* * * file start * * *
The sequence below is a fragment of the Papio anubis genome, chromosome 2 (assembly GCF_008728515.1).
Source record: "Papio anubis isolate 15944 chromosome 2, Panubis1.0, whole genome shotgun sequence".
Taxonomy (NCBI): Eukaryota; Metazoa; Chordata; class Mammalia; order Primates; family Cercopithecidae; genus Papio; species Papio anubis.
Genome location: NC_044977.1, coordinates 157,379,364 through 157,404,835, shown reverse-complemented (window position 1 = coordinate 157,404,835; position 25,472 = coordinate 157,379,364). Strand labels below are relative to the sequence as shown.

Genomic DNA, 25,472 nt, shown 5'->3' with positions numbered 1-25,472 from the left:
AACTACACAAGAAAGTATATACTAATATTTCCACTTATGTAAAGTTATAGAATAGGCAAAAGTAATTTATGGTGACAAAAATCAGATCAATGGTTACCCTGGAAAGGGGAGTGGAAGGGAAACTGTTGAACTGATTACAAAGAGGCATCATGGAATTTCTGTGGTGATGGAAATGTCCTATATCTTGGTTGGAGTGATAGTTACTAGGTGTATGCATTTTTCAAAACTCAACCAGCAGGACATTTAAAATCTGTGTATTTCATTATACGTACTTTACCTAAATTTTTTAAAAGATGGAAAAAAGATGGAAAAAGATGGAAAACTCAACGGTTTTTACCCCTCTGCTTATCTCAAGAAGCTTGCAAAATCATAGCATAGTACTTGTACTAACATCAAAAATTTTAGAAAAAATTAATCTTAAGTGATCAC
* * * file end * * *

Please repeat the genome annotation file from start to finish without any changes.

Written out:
The sequence below is a fragment of the Papio anubis genome, chromosome 2 (assembly GCF_008728515.1).
Source record: "Papio anubis isolate 15944 chromosome 2, Panubis1.0, whole genome shotgun sequence".
Taxonomy (NCBI): Eukaryota; Metazoa; Chordata; class Mammalia; order Primates; family Cercopithecidae; genus Papio; species Papio anubis.
Genome location: NC_044977.1, coordinates 157,379,364 through 157,404,835, shown reverse-complemented (window position 1 = coordinate 157,404,835; position 25,472 = coordinate 157,379,364). Strand labels below are relative to the sequence as shown.

Genomic DNA, 25,472 nt, shown 5'->3' with positions numbered 1-25,472 from the left:
AACTACACAAGAAAGTATATACTAATATTTCCACTTATGTAAAGTTATAGAATAGGCAAAAGTAATTTATGGTGACAAAAATCAGATCAATGGTTACCCTGGAAAGGGGAGTGGAAGGGAAACTGTTGAACTGATTACAAAGAGGCATCATGGAATTTCTGTGGTGATGGAAATGTCCTATATCTTGGTTGGAGTGATAGTTACTAGGTGTATGCATTTTTCAAAACTCAACCAGCAGGACATTTAAAATCTGTGTATTTCATTATACGTACTTTACCTAAATTTTTTAAAAGATGGAAAAAAGATGGAAAAAGATGGAAAACTCAACGGTTTTTACCCCTCTGCTTATCTCAAGAAGCTTGCAAAATCATAGCATAGTACTTGTACTAACATCAAAAATTTTAGAAAAAATTAATCTTAAGTGATCAC